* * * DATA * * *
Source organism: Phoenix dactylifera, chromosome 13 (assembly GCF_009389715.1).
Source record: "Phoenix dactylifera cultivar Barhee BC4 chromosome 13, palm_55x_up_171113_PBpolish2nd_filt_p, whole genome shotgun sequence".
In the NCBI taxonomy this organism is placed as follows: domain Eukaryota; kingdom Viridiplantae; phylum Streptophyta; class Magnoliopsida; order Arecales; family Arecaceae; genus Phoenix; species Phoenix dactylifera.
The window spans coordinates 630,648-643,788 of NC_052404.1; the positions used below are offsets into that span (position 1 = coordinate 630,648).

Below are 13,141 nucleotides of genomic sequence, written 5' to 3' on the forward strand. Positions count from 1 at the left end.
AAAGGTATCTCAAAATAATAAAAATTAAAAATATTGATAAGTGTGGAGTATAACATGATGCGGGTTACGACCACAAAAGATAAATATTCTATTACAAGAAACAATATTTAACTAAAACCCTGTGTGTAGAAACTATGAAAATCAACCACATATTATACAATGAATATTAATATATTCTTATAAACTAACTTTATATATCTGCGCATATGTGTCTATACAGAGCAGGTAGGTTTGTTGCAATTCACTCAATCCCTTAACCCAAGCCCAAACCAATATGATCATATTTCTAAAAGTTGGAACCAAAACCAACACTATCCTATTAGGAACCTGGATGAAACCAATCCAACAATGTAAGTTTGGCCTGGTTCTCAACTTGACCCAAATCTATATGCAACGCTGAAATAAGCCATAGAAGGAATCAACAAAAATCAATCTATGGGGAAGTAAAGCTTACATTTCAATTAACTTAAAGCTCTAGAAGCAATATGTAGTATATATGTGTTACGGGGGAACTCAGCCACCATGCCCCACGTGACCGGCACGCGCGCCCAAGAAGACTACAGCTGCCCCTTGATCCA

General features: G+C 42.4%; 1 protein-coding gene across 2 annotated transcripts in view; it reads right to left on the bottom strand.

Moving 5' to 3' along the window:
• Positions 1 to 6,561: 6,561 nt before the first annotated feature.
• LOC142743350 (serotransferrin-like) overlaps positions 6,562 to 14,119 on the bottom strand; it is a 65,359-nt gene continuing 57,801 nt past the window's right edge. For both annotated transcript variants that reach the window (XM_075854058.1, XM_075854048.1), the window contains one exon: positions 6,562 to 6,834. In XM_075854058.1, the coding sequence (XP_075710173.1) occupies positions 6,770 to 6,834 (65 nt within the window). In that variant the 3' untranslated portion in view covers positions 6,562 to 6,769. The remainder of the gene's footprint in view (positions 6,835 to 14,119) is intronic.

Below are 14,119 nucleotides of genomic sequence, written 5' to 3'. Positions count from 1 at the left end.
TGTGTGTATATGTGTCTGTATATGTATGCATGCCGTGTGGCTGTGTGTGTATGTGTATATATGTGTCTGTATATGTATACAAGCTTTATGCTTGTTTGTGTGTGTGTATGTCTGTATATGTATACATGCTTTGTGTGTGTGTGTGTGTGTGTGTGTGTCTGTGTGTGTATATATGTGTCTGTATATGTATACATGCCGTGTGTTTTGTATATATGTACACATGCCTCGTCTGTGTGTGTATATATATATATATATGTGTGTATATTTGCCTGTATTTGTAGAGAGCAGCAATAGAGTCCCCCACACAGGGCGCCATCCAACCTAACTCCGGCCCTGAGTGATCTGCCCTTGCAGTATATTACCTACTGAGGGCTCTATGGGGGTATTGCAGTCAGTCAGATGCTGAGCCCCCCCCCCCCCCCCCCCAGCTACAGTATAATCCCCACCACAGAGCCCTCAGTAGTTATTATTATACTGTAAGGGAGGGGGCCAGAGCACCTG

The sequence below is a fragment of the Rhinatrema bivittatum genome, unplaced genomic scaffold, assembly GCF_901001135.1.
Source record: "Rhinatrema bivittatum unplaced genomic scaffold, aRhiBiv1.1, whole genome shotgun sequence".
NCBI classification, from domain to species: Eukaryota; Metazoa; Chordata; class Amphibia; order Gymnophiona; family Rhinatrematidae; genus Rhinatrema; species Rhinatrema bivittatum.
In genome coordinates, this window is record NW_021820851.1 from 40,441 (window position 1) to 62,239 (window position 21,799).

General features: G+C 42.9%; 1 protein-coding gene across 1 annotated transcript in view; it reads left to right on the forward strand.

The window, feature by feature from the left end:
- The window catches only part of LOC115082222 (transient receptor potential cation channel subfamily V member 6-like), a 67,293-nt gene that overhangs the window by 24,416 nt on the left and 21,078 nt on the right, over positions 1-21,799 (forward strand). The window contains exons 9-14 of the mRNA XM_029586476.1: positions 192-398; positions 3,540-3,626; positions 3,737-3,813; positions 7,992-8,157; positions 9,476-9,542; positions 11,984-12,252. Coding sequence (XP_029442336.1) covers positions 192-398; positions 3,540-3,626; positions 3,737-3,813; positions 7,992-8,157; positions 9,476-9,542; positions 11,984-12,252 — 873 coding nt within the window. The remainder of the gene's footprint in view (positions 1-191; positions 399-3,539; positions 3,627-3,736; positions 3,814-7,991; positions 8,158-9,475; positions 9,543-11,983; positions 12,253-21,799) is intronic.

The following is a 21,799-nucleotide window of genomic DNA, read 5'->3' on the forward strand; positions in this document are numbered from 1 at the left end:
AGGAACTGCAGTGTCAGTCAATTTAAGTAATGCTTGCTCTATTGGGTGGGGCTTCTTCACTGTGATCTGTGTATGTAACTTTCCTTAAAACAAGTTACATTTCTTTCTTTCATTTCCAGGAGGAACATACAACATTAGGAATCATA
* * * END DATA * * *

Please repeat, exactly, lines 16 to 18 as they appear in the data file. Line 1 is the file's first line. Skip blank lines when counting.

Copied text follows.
In genome coordinates, this window is record NW_021820851.1 from 40,441 (window position 1) to 62,239 (window position 21,799).

General features: G+C 42.9%; 1 protein-coding gene across 1 annotated transcript in view; it reads left to right on the forward strand.

The window, feature by feature from the left end: